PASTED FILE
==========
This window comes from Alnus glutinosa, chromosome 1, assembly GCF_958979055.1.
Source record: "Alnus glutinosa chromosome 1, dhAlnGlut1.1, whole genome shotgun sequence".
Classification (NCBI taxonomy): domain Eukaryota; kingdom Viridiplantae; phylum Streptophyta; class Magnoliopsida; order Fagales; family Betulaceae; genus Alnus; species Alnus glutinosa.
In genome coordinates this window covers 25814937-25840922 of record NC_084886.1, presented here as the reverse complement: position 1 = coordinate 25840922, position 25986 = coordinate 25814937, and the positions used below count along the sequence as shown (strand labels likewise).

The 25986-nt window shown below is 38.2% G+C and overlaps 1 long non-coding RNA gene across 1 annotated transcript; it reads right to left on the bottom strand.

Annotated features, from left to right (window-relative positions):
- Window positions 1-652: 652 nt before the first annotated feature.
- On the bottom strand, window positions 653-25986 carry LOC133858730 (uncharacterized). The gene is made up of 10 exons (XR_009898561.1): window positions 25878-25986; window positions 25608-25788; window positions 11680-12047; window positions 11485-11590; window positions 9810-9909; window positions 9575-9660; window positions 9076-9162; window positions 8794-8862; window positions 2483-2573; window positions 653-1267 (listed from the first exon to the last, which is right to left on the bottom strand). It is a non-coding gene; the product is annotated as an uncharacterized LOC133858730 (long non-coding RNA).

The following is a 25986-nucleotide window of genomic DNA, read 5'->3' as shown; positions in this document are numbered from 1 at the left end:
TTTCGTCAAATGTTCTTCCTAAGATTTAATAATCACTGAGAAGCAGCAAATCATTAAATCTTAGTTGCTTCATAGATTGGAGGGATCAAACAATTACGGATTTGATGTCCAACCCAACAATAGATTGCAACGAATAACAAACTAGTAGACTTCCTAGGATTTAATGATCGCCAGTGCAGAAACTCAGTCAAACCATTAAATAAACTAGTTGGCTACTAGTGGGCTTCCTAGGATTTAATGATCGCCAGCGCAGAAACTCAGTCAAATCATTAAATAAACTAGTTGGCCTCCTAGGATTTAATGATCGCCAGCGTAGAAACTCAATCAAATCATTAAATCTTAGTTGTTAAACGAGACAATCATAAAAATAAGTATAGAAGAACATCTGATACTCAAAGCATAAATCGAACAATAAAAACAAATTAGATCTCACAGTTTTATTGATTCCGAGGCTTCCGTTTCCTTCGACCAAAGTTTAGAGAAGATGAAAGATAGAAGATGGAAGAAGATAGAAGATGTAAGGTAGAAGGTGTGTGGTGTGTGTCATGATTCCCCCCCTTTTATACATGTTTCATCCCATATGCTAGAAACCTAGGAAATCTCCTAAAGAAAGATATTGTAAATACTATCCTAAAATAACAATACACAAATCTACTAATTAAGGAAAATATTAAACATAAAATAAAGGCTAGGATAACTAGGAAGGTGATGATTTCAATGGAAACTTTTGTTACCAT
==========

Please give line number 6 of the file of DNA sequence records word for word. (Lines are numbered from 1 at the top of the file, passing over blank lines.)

Annotated features, from left to right (window-relative positions):